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It takes at least a full day to experience the wonders of the massive Canadian Museum of Civilization across the Ottawa River from Parliament Hill in Gatineau, Que., but finding your way around it may soon get a whole lot easier.

In the future, the estimated 1.3 million people who visit Canada's largest museum every year could have their own personal escort - an electronic one called the Mobile Interactive Guide.

The guide was developed by Flick Software Inc., a privately held Ottawa-based company that specializes in mobile software products and employs 14 people. Museum officials are testing a prototype of the sturdily built interactive device, which is about twice the size of a handheld personal digital assistant (PDA).

"Only about five per cent of the museum's holdings are on display, but members of the public don't always have time to see even that much when they visit," Jason Flick, president and chief executive officer of Flick Software, said.

His company's goal was to help people make the most of each visit. Using either their fingers or an attached stylus, visitors click on various icons on the device to learn about exhibitions, check the schedule for the museum's IMAX theatre, and play trivia or treasure hunt games. The guide can play short video clips, with audio delivered through an earpiece.

Visitors can also scan the museum's collections and locate exhibits - or themselves - on a map, and call up detailed information about nearby items of interest. The system calculates the strength and angle of the signal the wireless device transmits to pinpoint it.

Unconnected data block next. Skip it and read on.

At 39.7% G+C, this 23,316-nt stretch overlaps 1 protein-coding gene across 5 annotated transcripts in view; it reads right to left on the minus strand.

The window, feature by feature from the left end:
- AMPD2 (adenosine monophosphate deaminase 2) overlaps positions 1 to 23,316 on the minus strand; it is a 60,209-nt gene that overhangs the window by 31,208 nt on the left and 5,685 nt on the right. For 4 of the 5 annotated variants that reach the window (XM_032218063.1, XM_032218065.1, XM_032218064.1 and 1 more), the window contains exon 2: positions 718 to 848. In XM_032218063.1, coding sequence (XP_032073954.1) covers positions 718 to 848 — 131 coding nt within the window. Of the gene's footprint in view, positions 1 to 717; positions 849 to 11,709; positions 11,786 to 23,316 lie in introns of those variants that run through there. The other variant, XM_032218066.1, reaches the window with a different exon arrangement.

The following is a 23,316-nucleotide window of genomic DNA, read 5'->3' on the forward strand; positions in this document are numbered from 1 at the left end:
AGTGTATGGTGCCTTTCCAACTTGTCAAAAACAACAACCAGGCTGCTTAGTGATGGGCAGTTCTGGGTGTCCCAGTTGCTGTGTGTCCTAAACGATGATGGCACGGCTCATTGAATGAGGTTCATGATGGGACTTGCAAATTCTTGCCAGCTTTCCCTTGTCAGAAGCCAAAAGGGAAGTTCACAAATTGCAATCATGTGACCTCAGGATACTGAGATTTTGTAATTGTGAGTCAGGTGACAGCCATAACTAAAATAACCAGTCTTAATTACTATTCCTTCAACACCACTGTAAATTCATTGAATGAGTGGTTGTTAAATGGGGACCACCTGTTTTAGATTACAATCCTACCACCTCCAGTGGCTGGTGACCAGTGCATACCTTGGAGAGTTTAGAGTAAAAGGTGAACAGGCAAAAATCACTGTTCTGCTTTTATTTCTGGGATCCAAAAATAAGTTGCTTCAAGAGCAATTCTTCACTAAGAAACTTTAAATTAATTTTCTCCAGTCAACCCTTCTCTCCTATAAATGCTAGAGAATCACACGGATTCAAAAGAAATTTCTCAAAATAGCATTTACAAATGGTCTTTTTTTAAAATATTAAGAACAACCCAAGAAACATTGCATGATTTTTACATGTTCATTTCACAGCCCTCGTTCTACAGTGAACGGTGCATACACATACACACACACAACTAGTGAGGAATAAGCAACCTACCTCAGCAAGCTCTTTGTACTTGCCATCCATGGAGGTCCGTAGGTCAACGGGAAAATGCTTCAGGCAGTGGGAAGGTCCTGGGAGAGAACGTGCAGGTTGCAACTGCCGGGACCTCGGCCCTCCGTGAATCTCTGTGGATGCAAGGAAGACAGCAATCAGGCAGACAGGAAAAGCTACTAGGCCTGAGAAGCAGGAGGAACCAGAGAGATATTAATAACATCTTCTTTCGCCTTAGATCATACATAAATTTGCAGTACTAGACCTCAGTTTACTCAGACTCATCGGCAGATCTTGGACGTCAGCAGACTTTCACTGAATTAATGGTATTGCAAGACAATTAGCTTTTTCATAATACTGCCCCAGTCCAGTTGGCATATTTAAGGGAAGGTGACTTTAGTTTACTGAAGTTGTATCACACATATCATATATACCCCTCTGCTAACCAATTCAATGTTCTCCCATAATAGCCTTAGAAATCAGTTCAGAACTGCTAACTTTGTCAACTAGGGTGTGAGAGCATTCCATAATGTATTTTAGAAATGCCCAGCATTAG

A user enters an e-mail address into the guide, which is used to identify the person and forward information to the device. They can create a buddy list of whomever they've gone to the museum with by adding other peoples' e-mail addresses to the guide, too, making it easier for groups to keep in touch during a visit, according to Gordon Butler, the museum's chief information technology officer.

"We're always looking for ways to enhance the visitor experience, and handheld technology has the potential to do that," Mr. Butler said.

The personal identifier allows visitors to bookmark information and have that data forwarded to their e-mail addresses at work or at home, Mr. Flick added. And since visitors have the option of including basic personal information with their log-in, the resulting profile can help the museum customize a tour based on their interests

The Mobile Interactive Guide took a year to develop with help from several partners. Santa Clara, Calif.-based Intel Corp. provided its mobile technology, and Ottawa-based TrueContext Corp.'s mExperience multi-channel content management software distributes information between the museum's server and each MIG.

The museum won't reveal what the pilot project costs, or when it plans to make a decision on the system. It said the testing this summer will help it determine not only how effective the system is, but also whether visitors would be willing to pay to rent the Mobile Interactive Guide.

Though Flick Software is focusing on Canadian museums, the company's founder says he sees opportunities for the technology with amusement parks, zoos, trade shows and even cities that run historical tours.

"It has applicability wherever location-based content is relevant," Mr. Flick said.

"People see handheld devices as calendars or organizers and don't understand that these are full-blown computers."

He adds the Mobile Interactive Guide could also serve as a tool for human tour guides. Flick Software adapted a keyboard-free laptop computer that features a large touch screen.

As Mr. Flick explains: "Rather than carrying clipboards, tour guides can use our device to display content to groups."